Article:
New Cinema Network (November 14-16), the branch of the market dedicated to developing co-productions, is this year presenting 24 projects from the world over (Latin America, India, the Middle East, Europe).
Seven of the selected titles are Italian and have “very varied flavours and diverse production models.
The estimated budgets range from €5m to €800,000.
There are no low-budget movies because these are all highly structured projects,” says De Vito.
She adds that this year’s selection process was particularly complex “because the demand was unprecedented. It’s a sign of recognition for our network, which has contributed to completing almost 50% of the projects selected so far (including Andrea Segre’s ‘Shun Li and the Poet’, Giorgio Diritti’s ‘The Man Who Will Come’ and ‘The Milk of Sorrow’ by Claudia Llosa)”.
Flanking the debut films – such as “Il Ballo” by Simone Gattoni, who after having produced documentaries (“S.B. Io lo conoscevo bene”) stepped behind the camera to adapt a novella by Iréne Nemirovsky, produced by Marco Bellocchio’s company – are projects by more established filmmakers such as Aureliano Amadei (“Il pendolo”), whose “20 Cigarettes” won the Controcampo Italiano sidebar of the 2010 Venice fest and was nominated for Best Debut Director at the 2011 Nastro d’Argento and David di Donatello awards.
Does a more established name help filmmakers during the selection process? “Not necessarily”, explains De Vito, “because our criteria go in other directions, plus part of the NCN’s mission is to discover new talent. First and foremost, we want a good story with international potential, which can be about small, local events that only on the surface don’t seem universal. A prime example is Fabio Mollo’s debut feature ‘The South is Nothing’, selected in last year’s NCN and screening this year in Alice in the City. It’s an Italian story that everyone really liked”.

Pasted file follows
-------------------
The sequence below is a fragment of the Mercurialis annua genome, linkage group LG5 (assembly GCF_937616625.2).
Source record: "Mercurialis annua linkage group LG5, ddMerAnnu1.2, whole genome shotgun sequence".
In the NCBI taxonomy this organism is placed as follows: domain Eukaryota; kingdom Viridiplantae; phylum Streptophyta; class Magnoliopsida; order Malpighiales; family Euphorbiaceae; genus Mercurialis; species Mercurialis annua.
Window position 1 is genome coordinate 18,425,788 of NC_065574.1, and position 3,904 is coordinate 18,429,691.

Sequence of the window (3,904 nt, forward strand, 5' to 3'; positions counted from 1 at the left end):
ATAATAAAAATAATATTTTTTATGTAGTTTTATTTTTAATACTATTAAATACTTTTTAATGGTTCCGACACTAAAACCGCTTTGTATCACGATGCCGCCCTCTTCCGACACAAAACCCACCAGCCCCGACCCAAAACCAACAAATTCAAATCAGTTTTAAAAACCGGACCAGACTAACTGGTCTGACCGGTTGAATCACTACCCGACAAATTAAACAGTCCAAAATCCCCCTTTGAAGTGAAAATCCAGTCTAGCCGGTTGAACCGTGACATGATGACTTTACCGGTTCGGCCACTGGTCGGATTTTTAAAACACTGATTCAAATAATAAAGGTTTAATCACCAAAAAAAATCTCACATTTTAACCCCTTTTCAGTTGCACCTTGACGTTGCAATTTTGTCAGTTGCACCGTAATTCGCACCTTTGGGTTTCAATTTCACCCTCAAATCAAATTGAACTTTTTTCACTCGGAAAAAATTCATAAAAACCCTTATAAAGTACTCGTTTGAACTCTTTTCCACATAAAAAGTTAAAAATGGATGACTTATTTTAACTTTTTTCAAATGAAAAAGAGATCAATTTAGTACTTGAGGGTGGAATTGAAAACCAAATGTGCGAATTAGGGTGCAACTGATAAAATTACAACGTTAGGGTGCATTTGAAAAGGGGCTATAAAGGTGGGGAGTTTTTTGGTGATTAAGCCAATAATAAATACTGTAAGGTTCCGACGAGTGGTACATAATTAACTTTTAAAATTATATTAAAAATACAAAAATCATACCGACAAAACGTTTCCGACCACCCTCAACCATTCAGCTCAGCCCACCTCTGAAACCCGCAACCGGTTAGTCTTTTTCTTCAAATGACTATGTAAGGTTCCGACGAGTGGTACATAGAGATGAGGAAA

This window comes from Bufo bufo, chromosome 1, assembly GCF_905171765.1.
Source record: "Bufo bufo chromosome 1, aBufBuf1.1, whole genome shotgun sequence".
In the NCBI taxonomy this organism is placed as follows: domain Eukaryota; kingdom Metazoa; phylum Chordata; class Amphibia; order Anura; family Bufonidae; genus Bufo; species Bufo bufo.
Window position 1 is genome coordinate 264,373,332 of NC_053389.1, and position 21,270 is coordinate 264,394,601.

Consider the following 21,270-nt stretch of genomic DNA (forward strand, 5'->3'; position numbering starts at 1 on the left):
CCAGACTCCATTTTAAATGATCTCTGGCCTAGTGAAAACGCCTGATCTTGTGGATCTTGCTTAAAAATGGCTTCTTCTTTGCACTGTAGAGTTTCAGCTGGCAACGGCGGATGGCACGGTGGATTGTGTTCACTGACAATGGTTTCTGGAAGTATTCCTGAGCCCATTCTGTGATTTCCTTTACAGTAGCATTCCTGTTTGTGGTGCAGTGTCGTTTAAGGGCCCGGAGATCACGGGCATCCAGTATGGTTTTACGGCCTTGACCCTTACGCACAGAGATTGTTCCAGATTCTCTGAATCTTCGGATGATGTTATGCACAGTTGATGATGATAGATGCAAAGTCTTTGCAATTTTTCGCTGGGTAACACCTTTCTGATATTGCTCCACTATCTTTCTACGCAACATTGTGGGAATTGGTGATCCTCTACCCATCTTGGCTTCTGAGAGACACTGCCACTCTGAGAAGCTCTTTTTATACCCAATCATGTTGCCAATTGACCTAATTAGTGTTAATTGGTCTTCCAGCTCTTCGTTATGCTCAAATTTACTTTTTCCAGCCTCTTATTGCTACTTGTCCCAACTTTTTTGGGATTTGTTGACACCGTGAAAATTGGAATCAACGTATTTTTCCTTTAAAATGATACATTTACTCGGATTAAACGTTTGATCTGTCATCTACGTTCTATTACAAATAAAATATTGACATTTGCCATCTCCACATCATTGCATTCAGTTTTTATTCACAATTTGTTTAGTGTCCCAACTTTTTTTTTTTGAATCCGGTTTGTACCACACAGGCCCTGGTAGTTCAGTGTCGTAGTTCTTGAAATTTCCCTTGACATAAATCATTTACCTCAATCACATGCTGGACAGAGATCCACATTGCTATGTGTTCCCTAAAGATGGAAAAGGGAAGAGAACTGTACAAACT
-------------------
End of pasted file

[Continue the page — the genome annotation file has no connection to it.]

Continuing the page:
ITALY AT THE NEW CINEMA NETWORK
At its seventh edition, the project workshop of the Rome Film Market features seven Italians titles (out of an overall 24), selected by a committee comprising Marco Müller, Marie-Pierre Duhamel, Sandra Hebron and the staff of the New Cinema Network.
The seven films are: Roberto De Paolis’ “La moglie di Lot”, produced by De Paolis and Carla Altieri; “Stupor mundi”, produced by Andrea Stucovitz; Aureliano Amadei’s “Il pendolo”, produced by Giorgio Ginori and Amadei; Fabrizio Cattani’s “Uomini e cani”, produced by Elisabetta Olmi; “Il vento e la luce” by Marco Dentici, produced by Gianluca Dentici; Simone Gattoni’s “Il ballo”, produced by Francesca Calvelli and Marco Bellocchio; and Marina Spada’s “La cospirazione delle colombe”, produced by Francesco Pamphili.
On November 16, one of the 24 projects will be presented with the Eurimages Co-production Development Award, a €30,000 development prize from the European Council to the best NCN project.